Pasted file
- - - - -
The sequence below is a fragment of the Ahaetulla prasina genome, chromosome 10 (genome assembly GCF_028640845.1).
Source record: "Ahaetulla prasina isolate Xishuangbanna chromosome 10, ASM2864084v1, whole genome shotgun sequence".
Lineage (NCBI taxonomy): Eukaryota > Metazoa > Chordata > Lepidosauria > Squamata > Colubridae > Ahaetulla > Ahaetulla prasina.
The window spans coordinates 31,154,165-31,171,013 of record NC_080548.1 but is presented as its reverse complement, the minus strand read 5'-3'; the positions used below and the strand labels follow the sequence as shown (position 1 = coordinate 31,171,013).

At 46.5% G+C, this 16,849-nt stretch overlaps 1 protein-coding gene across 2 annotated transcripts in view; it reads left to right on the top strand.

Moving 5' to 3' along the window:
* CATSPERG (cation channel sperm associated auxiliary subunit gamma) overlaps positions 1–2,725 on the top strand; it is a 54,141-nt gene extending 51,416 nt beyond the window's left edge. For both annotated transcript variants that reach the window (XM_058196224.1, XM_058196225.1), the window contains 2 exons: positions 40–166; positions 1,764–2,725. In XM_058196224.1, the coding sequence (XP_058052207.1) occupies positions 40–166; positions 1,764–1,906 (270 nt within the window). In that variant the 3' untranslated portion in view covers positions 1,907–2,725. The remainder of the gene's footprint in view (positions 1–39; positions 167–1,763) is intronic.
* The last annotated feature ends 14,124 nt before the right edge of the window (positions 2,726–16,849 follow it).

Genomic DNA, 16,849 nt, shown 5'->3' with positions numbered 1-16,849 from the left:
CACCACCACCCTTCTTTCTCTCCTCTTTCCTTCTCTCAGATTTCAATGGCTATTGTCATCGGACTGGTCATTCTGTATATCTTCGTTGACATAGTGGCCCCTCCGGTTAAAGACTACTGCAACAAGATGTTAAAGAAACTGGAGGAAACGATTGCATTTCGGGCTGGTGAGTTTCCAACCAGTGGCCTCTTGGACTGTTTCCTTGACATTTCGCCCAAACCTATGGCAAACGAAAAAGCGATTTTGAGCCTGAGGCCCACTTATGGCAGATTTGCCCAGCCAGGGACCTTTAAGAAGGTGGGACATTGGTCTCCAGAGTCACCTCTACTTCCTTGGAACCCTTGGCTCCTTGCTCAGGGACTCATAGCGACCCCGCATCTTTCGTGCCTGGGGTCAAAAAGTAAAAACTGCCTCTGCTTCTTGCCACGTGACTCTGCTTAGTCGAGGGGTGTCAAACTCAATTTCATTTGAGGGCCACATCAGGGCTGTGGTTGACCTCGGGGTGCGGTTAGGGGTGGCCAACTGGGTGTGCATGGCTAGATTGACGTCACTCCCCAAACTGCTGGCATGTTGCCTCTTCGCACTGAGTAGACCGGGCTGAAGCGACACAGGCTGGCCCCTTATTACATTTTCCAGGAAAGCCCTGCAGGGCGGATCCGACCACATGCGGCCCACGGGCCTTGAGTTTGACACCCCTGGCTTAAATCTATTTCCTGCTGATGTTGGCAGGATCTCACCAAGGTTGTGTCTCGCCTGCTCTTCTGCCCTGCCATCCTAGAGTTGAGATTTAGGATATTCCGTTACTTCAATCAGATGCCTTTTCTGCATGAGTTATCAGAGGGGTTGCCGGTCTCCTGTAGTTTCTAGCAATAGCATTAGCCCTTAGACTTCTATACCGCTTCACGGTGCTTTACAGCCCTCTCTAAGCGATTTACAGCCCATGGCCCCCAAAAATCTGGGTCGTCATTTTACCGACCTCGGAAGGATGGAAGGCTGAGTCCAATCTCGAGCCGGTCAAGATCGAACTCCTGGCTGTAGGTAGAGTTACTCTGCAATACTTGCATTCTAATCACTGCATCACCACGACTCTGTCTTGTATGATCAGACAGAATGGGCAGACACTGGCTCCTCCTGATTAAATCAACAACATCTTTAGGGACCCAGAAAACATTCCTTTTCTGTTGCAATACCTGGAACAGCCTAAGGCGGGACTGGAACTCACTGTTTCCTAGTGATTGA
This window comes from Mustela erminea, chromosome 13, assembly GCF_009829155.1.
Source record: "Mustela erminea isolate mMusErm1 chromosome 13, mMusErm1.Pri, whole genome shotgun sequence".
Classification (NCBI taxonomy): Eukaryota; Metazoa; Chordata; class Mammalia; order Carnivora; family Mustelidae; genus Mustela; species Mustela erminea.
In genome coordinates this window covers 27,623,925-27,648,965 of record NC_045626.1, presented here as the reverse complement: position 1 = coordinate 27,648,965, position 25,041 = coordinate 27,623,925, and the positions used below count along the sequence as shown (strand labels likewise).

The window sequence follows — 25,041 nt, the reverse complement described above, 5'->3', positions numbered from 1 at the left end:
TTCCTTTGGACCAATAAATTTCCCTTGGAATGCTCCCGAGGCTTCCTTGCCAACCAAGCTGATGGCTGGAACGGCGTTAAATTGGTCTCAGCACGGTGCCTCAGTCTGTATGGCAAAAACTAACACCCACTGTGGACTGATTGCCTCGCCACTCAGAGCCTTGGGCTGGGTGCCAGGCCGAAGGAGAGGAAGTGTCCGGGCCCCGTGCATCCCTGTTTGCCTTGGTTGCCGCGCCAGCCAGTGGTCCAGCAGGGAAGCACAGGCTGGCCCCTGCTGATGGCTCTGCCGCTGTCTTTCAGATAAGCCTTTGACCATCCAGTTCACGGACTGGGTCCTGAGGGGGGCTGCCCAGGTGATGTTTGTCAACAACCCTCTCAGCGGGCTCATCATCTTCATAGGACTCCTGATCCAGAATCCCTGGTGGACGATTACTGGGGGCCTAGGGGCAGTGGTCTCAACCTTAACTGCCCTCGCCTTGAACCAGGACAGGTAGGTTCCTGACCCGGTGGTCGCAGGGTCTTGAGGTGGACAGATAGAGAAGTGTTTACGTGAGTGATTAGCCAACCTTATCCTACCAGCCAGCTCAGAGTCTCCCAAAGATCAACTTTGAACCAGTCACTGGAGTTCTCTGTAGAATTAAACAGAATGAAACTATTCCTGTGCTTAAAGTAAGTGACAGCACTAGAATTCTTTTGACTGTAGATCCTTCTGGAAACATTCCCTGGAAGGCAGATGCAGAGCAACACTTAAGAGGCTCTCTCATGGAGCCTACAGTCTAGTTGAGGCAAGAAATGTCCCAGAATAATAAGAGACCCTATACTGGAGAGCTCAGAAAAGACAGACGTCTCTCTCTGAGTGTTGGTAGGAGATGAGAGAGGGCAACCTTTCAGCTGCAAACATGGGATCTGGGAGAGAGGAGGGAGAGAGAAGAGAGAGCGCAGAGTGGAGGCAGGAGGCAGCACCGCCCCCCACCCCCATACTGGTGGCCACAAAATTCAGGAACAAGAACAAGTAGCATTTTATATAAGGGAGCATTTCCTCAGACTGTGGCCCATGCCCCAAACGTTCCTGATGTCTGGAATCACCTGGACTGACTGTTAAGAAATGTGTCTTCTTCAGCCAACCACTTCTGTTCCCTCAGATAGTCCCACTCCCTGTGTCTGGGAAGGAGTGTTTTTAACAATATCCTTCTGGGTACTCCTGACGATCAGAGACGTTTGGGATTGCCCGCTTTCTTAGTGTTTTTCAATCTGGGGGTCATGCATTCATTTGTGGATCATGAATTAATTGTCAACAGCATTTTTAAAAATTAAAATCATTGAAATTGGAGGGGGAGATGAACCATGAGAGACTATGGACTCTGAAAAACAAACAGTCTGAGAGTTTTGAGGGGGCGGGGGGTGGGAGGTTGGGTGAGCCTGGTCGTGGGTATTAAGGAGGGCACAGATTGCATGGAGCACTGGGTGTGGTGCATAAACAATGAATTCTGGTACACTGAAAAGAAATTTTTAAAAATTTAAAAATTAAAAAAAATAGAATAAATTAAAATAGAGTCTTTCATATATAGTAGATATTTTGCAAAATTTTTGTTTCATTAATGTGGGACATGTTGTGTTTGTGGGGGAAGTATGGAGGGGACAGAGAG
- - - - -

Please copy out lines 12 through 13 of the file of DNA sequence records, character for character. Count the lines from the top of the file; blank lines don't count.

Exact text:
Source record: "Mustela erminea isolate mMusErm1 chromosome 13, mMusErm1.Pri, whole genome shotgun sequence".
Classification (NCBI taxonomy): Eukaryota; Metazoa; Chordata; class Mammalia; order Carnivora; family Mustelidae; genus Mustela; species Mustela erminea.